The left side includes those who are loud and unhappy. This unhappiness pervades both their personal and professional lives. Their loud collective voices have a profound impact and can influence – they are the “negative informal leaders” within the organization. They are the same people who come to Thanksgiving and tell you that your food is too hot and too cold, or they just do not like the choices. Consider the impact when you realize that the loud and unhappy people are working your schedule, and you say to yourself, “this is going to be a rough day”. And finally, those who state a problem without a solution simply add to the problem. Do you know anyone with these traits? Unfortunately, if tolerated, those who sit in the middle sometimes only hear the left side. Needless to say, this middle of the road stance damages even the strongest organization.

So again, what side of the fence do you want to be on, and how do you lead others away from the middle to the right side? We need to drive our teams to lead at every level of our organization. Those in the middle will most likely choose a side of the fence. Both formal and informal positive leaders need to have a louder voice, intolerant of mediocrity, and be willing to step up and address an issue with candor!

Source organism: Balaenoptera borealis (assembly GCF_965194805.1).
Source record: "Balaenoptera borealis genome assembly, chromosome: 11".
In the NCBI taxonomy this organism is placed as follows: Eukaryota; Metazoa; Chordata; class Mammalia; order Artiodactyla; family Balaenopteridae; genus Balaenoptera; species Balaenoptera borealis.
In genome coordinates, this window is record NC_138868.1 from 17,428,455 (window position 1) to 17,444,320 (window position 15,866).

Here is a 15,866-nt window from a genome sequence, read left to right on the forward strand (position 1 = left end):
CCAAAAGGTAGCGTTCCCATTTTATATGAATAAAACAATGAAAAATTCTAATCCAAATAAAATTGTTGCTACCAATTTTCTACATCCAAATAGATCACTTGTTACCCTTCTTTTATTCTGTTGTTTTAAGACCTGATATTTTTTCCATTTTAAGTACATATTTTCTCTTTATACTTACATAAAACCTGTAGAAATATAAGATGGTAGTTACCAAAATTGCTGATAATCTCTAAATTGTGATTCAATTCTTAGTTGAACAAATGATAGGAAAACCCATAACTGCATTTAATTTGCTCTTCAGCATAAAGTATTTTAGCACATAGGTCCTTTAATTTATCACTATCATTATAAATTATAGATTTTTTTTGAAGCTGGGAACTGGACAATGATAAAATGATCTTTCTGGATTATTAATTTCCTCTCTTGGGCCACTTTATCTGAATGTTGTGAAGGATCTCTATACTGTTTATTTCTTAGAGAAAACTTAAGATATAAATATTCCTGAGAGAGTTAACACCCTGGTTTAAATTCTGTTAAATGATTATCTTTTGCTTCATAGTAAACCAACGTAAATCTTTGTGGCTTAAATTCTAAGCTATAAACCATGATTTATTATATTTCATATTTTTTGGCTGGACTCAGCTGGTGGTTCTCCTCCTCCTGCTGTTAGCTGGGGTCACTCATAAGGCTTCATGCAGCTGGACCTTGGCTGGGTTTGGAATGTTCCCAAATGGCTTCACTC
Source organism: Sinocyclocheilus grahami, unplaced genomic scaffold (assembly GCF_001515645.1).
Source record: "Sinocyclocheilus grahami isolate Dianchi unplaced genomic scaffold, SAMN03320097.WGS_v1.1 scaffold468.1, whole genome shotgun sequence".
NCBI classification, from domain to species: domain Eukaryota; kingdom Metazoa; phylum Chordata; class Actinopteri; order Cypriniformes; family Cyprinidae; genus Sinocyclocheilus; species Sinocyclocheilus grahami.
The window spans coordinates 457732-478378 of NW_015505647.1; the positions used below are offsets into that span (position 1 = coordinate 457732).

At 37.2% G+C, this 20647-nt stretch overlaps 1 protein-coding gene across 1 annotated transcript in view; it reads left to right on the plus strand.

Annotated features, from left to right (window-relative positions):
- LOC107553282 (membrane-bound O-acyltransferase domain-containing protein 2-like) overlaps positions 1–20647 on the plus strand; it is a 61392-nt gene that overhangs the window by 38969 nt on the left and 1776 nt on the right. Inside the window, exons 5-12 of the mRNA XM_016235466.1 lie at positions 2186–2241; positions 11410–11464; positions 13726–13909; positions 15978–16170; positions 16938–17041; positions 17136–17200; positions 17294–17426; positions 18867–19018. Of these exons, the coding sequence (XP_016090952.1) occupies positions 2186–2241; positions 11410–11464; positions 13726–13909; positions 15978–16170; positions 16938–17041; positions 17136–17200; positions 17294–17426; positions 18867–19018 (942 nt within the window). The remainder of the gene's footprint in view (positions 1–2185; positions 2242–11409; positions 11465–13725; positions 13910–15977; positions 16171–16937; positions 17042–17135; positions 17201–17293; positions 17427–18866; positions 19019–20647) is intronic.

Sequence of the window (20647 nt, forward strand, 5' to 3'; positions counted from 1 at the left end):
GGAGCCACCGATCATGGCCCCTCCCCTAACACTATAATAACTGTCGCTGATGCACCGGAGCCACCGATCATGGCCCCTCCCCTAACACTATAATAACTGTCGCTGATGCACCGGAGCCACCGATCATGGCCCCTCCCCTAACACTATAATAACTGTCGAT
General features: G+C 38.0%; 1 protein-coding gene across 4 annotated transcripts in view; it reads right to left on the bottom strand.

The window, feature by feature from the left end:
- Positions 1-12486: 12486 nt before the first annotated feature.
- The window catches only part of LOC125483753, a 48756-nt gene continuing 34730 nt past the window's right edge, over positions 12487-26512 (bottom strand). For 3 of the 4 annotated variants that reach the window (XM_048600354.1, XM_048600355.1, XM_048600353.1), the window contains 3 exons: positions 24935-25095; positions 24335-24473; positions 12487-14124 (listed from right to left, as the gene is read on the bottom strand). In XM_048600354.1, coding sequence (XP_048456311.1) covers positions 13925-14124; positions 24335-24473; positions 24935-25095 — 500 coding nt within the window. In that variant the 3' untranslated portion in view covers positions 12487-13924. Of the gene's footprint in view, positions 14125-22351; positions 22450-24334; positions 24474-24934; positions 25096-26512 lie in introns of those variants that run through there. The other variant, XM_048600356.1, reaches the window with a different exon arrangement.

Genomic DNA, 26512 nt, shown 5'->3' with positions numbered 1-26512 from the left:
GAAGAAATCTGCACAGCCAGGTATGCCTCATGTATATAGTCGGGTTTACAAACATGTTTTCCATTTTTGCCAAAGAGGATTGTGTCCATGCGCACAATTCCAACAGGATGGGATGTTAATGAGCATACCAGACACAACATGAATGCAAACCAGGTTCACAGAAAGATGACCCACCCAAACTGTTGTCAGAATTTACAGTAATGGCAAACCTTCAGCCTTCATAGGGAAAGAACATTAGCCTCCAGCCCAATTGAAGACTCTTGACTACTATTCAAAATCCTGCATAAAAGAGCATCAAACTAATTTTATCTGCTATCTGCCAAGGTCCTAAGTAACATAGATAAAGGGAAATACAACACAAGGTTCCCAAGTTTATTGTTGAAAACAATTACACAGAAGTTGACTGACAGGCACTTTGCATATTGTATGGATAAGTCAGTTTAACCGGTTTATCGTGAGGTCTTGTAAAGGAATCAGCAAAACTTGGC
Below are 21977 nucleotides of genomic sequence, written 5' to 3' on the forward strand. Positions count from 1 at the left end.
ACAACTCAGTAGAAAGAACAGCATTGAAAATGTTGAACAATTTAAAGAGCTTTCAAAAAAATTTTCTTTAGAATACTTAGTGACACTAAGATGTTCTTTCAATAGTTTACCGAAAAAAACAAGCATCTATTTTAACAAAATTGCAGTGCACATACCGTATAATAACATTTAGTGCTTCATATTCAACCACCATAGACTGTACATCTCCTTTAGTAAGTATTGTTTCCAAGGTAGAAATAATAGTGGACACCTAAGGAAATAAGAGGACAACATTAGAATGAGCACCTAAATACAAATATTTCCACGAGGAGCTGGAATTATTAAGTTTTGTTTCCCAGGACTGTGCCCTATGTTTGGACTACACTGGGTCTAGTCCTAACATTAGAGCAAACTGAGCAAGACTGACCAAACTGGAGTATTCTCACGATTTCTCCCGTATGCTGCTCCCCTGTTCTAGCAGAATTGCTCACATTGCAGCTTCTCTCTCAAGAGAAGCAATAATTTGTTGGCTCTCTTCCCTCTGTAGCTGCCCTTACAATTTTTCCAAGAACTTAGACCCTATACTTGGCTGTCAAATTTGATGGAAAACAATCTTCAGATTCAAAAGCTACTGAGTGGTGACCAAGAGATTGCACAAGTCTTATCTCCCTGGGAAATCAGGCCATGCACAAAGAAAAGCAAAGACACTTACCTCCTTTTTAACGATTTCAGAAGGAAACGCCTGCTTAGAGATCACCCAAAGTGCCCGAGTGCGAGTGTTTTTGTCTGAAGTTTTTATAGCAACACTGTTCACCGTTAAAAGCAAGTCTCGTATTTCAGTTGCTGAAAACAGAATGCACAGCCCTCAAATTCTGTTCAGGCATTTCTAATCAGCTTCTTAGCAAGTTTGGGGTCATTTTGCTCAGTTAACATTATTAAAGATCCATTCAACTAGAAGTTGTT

The drivers of successful organizations are the people who lead, and the people need to own the business, as well as, their individual behaviors.

Stephanie D. Conners, MBA, RN, BSN
Senior Vice President/Chief Nursing Officer
Robert Wood Johnson University Hospital

Is There Life After Being a Food Service Director? By Larry Kaplan

I must say “yes” after sitting on my deck on this gloomy day looking at the trees and flowers knowing that the sun will shine this afternoon and not in the form of a Press Ganey report, DOH Inspector, JCAHO Surveyor, Contractor salesperson or in the presence of a Hospital Administrator’s ominous glare.

My life as a Food Service professional started in 1969 and ended when I retired from St. Peter’s University Hospital in 2001 after 16 years of dedicated service where I was also one of the “founders” of GNJSHFSA and served as President and Director many times. Prior to my employment at St. Peter’s University Hospital I worked for ARA as Director of Food Service at St. Barnabas for 10 years.

In all of those years I could never imagine how good retirement could actually be. I thought of it often, but always considered it to be time that would be spent just relaxing after all of those stressful years on the “firing line”. Initially I just wanted to “unwind” although I found that to be difficult. The first month I considered myself to be on vacation but after that I missed the challenges, socialization and constant interactions with my fellow managers and friends. I found that people within our adult community did not have the same background and mindset that I had or the foggiest idea of what I was talking about. It became boring. We remained in that adult community in Lakewood for almost five years and then moved to Toms River where we live in a beautiful home in Holiday Heights which is an adult community of more than 1,400 homes.